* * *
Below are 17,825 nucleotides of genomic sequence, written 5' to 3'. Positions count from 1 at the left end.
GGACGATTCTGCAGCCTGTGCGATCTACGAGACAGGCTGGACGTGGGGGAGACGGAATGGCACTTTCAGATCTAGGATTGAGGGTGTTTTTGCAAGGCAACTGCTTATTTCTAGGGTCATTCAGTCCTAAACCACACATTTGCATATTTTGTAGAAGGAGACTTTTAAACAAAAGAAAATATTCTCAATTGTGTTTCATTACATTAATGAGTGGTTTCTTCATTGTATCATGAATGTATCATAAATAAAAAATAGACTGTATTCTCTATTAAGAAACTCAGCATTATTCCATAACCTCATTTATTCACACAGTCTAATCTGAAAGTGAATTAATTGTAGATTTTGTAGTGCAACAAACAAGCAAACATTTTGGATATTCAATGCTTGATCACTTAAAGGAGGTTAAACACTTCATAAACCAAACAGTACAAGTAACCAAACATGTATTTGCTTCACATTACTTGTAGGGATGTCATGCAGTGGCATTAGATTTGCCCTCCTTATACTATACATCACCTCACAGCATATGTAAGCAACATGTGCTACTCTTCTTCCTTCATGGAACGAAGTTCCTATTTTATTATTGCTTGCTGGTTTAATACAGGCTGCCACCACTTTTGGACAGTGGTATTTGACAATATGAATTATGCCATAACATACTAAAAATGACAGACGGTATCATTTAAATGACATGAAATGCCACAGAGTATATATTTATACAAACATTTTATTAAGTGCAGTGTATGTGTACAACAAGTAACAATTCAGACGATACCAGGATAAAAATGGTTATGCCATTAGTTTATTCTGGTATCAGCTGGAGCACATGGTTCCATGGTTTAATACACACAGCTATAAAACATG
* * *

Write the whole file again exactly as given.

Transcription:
Below are 17,825 nucleotides of genomic sequence, written 5' to 3'. Positions count from 1 at the left end.
GGACGATTCTGCAGCCTGTGCGATCTACGAGACAGGCTGGACGTGGGGGAGACGGAATGGCACTTTCAGATCTAGGATTGAGGGTGTTTTTGCAAGGCAACTGCTTATTTCTAGGGTCATTCAGTCCTAAACCACACATTTGCATATTTTGTAGAAGGAGACTTTTAAACAAAAGAAAATATTCTCAATTGTGTTTCATTACATTAATGAGTGGTTTCTTCATTGTATCATGAATGTATCATAAATAAAAAATAGACTGTATTCTCTATTAAGAAACTCAGCATTATTCCATAACCTCATTTATTCACACAGTCTAATCTGAAAGTGAATTAATTGTAGATTTTGTAGTGCAACAAACAAGCAAACATTTTGGATATTCAATGCTTGATCACTTAAAGGAGGTTAAACACTTCATAAACCAAACAGTACAAGTAACCAAACATGTATTTGCTTCACATTACTTGTAGGGATGTCATGCAGTGGCATTAGATTTGCCCTCCTTATACTATACATCACCTCACAGCATATGTAAGCAACATGTGCTACTCTTCTTCCTTCATGGAACGAAGTTCCTATTTTATTATTGCTTGCTGGTTTAATACAGGCTGCCACCACTTTTGGACAGTGGTATTTGACAATATGAATTATGCCATAACATACTAAAAATGACAGACGGTATCATTTAAATGACATGAAATGCCACAGAGTATATATTTATACAAACATTTTATTAAGTGCAGTGTATGTGTACAACAAGTAACAATTCAGACGATACCAGGATAAAAATGGTTATGCCATTAGTTTATTCTGGTATCAGCTGGAGCACATGGTTCCATGGTTTAATACACACAGCTATAAAACATG